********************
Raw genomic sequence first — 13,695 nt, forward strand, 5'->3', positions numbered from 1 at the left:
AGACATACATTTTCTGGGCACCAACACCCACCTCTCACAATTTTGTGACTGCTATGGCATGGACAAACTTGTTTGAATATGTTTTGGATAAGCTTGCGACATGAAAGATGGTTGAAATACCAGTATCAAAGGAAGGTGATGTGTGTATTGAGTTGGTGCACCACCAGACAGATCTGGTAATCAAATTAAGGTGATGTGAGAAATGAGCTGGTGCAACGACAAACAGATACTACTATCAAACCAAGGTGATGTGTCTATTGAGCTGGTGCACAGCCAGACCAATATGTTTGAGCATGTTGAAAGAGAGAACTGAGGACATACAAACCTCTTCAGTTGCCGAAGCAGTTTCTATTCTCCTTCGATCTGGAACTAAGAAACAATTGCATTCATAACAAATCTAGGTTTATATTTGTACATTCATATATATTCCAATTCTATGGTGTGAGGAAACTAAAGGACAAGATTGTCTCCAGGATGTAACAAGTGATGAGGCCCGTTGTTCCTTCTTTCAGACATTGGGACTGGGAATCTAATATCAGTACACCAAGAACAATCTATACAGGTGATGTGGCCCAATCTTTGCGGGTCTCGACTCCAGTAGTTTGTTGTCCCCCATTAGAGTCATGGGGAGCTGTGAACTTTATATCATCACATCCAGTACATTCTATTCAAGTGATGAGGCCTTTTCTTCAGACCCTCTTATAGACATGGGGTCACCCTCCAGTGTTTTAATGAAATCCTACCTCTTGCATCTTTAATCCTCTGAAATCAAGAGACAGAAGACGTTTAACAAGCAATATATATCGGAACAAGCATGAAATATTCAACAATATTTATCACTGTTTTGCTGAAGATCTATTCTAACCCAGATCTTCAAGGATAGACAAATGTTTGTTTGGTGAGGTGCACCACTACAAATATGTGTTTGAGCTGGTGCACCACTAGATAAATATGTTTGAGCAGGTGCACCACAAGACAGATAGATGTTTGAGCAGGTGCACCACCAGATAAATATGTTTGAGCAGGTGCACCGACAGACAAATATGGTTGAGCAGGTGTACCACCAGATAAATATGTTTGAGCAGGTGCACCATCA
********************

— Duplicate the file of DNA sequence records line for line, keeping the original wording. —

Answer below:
Raw genomic sequence first — 13,695 nt, forward strand, 5'->3', positions numbered from 1 at the left:
AGACATACATTTTCTGGGCACCAACACCCACCTCTCACAATTTTGTGACTGCTATGGCATGGACAAACTTGTTTGAATATGTTTTGGATAAGCTTGCGACATGAAAGATGGTTGAAATACCAGTATCAAAGGAAGGTGATGTGTGTATTGAGTTGGTGCACCACCAGACAGATCTGGTAATCAAATTAAGGTGATGTGAGAAATGAGCTGGTGCAACGACAAACAGATACTACTATCAAACCAAGGTGATGTGTCTATTGAGCTGGTGCACAGCCAGACCAATATGTTTGAGCATGTTGAAAGAGAGAACTGAGGACATACAAACCTCTTCAGTTGCCGAAGCAGTTTCTATTCTCCTTCGATCTGGAACTAAGAAACAATTGCATTCATAACAAATCTAGGTTTATATTTGTACATTCATATATATTCCAATTCTATGGTGTGAGGAAACTAAAGGACAAGATTGTCTCCAGGATGTAACAAGTGATGAGGCCCGTTGTTCCTTCTTTCAGACATTGGGACTGGGAATCTAATATCAGTACACCAAGAACAATCTATACAGGTGATGTGGCCCAATCTTTGCGGGTCTCGACTCCAGTAGTTTGTTGTCCCCCATTAGAGTCATGGGGAGCTGTGAACTTTATATCATCACATCCAGTACATTCTATTCAAGTGATGAGGCCTTTTCTTCAGACCCTCTTATAGACATGGGGTCACCCTCCAGTGTTTTAATGAAATCCTACCTCTTGCATCTTTAATCCTCTGAAATCAAGAGACAGAAGACGTTTAACAAGCAATATATATCGGAACAAGCATGAAATATTCAACAATATTTATCACTGTTTTGCTGAAGATCTATTCTAACCCAGATCTTCAAGGATAGACAAATGTTTGTTTGGTGAGGTGCACCACTACAAATATGTGTTTGAGCTGGTGCACCACTAGATAAATATGTTTGAGCAGGTGCACCACAAGACAGATAGATGTTTGAGCAGGTGCACCACCAGATAAATATGTTTGAGCAGGTGCACCGACAGACAAATATGGTTGAGCAGGTGTACCACCAGATAAATATGTTTGAGCAGGTGCACCATCA